Collaborative Blogging, Film Reviews

She’s Gotta Have It, or: Three-Penised Monster

There’s no one quite like Spike Lee as a director; like the best out there, you know immediately when you’re watching one of his films. It’s pretty incredible that this is true even with this week’s pick, his earliest film. And that, for this same feature, he wrote the line “We let her create a three-headed, six-armed, six-legged, three-penised monster.” Truly a contender for the most Spike Lee moment of this very clearly Spike Lee film.

CW: rape

The Film:

She’s Gotta Have It

The Premise:

A Brooklyn artist is content with having three lovers at once…but the men involved may not be quite so chill about this arrangement.

The Ramble:

A young artist living in Brooklyn on her own (before it became unlivably expensive), Nola Darling is a woman interested in pushing boundaries. She’s ready to tell her own story, speaking directly to the camera to do so.

However, it’s not long before others begin to chime in–it seems virtually everyone has an opinion about Nola. Those voicing the loudest concerns are three men, all of whom Nola has been involved with romantically: Jamie, Mars, and Greer.

A black-and-white still of a woman glancing over her shoulder at a man while crossing the street on a busy sidewalk.

Right away, it seems as though Jamie is the most sincere of Nola’s love interests and your classic romantic lead who believes in things like true love and soul mates. Oh, how a first glance can deceive. Though Jamie’s first meeting with Nola is framed as a rom-com meet-cute when he follows her while waiting for a bus, it creeped me out so much. I’m sorry, but it was not dating apps that “killed romance”–it was definitely behavior like this.

Far from Jamie’s character is Mars, a young Spike Lee who jokes a mile a minute, never taking anything too seriously. Meanwhile, aspiring model Greer embodies very white, middle-class obsessions with self-improvement, health, and his own looks.

In front of a painting in progress, a woman speaks with a man in a New York jacket, a baseball cap with the lid turned up, and large-framed glasses.

While Nola brings all three men into her bed at different times, she identifies as heterosexual, gently turning down the advances of her friend Opal. Nevertheless, Jamie shows a jealous streak. Nola’s disdain of monogamy becomes a problem for all three of her lovers, but her charm is enough to keep the peace for a while.

I’m not going to lie…there’s not a whole lot to the plot beyond this. There’s a somewhat bizarre musical interlude for Nola’s birthday, and she makes the decision to bring together her lovers for a Thanksgiving feast (not a euphemism). The Thanksgiving decision exists almost entirely for the three men to make petty jokes at each other’s expense, and I’m not mad about it.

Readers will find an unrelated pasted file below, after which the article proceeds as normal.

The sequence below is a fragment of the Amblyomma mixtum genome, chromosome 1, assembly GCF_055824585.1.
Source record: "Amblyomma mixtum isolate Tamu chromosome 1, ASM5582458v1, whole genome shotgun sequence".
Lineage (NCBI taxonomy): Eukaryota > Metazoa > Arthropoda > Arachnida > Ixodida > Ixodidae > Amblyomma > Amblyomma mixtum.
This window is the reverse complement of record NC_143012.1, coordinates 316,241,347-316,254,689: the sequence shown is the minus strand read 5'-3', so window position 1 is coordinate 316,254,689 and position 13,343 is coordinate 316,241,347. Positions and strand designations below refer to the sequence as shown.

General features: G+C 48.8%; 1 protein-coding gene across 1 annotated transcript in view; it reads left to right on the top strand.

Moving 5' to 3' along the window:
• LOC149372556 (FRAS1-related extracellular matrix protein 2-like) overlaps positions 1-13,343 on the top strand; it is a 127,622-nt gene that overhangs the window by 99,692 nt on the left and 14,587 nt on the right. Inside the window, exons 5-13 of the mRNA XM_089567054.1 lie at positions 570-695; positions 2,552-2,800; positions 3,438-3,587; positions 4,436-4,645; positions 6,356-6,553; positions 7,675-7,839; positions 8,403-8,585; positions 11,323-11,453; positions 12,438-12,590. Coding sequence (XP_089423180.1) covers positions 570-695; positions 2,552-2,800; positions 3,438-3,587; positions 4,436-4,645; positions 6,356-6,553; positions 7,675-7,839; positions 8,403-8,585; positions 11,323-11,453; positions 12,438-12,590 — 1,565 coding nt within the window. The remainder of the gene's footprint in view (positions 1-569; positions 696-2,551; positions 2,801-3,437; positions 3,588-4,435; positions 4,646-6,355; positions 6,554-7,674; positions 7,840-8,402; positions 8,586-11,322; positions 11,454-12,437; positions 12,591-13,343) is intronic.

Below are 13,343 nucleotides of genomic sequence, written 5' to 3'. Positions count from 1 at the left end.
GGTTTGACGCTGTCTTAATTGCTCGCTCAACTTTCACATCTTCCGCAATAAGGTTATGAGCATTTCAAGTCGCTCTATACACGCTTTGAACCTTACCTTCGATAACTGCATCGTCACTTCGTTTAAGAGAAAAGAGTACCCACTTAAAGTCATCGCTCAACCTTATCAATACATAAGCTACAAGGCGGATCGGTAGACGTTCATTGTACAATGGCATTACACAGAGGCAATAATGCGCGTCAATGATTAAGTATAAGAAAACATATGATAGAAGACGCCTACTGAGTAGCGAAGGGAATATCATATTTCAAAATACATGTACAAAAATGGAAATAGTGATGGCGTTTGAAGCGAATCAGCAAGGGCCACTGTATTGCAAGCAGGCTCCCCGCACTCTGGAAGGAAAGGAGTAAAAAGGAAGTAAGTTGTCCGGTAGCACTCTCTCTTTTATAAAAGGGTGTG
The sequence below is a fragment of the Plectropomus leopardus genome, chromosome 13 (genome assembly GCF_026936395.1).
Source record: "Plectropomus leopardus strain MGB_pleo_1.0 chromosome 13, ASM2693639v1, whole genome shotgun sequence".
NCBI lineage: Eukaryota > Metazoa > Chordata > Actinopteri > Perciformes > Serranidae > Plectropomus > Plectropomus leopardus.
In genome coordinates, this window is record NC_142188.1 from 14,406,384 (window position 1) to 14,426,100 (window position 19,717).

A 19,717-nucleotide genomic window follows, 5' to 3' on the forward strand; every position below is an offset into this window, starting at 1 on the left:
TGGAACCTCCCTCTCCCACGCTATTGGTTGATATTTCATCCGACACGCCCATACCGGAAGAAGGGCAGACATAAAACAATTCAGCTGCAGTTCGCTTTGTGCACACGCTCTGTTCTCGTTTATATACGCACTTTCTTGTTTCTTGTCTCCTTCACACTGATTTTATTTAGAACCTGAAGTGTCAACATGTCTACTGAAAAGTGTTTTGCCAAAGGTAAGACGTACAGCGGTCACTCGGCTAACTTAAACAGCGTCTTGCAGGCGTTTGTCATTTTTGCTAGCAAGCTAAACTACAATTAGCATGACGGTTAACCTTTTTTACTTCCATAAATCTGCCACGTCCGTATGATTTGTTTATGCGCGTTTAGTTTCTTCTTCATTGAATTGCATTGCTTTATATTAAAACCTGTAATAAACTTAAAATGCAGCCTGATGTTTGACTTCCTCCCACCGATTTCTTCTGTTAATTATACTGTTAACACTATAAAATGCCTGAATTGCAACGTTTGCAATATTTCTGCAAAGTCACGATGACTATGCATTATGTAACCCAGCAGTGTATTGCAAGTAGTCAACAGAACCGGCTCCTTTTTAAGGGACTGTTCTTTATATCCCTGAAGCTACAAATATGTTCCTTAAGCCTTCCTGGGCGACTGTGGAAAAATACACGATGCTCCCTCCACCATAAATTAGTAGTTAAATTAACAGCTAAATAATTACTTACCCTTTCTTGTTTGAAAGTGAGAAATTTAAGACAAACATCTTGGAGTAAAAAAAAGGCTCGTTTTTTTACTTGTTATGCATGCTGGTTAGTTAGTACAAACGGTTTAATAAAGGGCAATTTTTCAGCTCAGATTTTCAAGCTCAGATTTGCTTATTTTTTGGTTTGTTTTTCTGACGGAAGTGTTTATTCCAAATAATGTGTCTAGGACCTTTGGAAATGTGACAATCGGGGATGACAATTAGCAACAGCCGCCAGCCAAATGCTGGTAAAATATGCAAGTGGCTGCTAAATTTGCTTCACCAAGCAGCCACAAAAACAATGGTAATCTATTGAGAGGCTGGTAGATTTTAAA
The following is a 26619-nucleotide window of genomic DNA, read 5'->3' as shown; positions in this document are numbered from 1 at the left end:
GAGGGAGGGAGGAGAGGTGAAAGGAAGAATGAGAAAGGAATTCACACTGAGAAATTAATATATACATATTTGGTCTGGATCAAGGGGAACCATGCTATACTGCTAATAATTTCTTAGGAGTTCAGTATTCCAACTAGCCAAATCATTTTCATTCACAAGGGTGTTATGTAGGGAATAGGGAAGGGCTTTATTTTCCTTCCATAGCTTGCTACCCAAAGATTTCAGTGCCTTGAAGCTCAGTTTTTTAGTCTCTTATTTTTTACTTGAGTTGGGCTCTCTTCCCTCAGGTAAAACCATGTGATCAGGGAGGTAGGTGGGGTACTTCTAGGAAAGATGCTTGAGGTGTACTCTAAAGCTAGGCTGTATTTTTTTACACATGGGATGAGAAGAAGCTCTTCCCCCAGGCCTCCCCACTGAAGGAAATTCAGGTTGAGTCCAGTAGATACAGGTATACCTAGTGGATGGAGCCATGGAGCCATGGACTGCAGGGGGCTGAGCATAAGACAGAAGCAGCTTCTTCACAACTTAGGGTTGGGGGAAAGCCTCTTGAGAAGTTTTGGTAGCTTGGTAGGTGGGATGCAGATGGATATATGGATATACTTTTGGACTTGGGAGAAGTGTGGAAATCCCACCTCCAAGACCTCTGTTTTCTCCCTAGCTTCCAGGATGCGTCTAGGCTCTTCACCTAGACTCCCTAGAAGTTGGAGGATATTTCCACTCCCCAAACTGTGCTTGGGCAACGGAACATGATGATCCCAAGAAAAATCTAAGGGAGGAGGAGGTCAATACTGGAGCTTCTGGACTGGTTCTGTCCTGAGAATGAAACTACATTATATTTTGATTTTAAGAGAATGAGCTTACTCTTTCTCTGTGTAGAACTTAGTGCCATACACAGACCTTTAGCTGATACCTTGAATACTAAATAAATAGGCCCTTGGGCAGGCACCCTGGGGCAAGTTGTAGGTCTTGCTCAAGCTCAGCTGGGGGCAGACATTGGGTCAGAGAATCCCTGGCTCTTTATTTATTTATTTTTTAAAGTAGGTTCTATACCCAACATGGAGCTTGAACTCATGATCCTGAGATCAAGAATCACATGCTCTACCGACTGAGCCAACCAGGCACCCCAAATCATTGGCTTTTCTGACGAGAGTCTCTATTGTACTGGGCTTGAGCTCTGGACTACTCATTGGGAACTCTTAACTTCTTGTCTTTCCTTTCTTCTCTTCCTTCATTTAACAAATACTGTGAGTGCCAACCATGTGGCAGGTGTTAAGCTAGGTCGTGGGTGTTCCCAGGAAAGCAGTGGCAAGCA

Three men sit around a table, eating the Thanksgiving turkey and other food served on the table.

Ultimately, Jamie’s jealous streak takes over, and he demands that Nola choose to be with him exclusively. Even though she agrees, I think you can guess how long that relationship lasts.

The Rating:

4/5 Pink Panther Heads

Spike Lee’s first film may feel somewhat unpolished and meandering, but it’s an impressive movie nevertheless.

We really can’t talk about it without discussing Nola’s rape, which is presented more or less as an aside (and since there seem to be different ways of describing this scene, Spike Lee himself refers to this as a rape scene). It’s a scene that is very much there for the story and to reinforce our feelings about Jamie, but not so much to recognize Nola’s feelings during or after.

And, I’ll be honest, despite the feminist themes, there are a LOT of topless scenes featuring Nola’s breasts that feel very male gaze-y. I do appreciate that Lee has no interest in a sleazy male fantasy lesbian scene between Nola and Opal…but I do wish he had made the decision for the two to actually get together (especially since this is supposedly what happens in the Netflix series).

For all of its issues, this film is a refreshing celebration of different ways to express Blackness, a vibrant Brooklyn neighborhood, and Black women living on their own terms. As much as the film is about Nola, it’s also a calling out of men engaging in problematic behavior, even–and especially–when they consider their behavior a reflection of love. All three of the men Nola loves try to change or control her while labeling it love. No wonder Nola rejects the narrative of monogamous romance.

Btw, three-penised monster is not a phrase you want to Google when you can’t remember the exact quote from the film.

Would my blog wife enjoy a non-monogamous romance with this one or shut down that penis monster right away? Read her review to find out!


1 thought on “She’s Gotta Have It, or: Three-Penised Monster”

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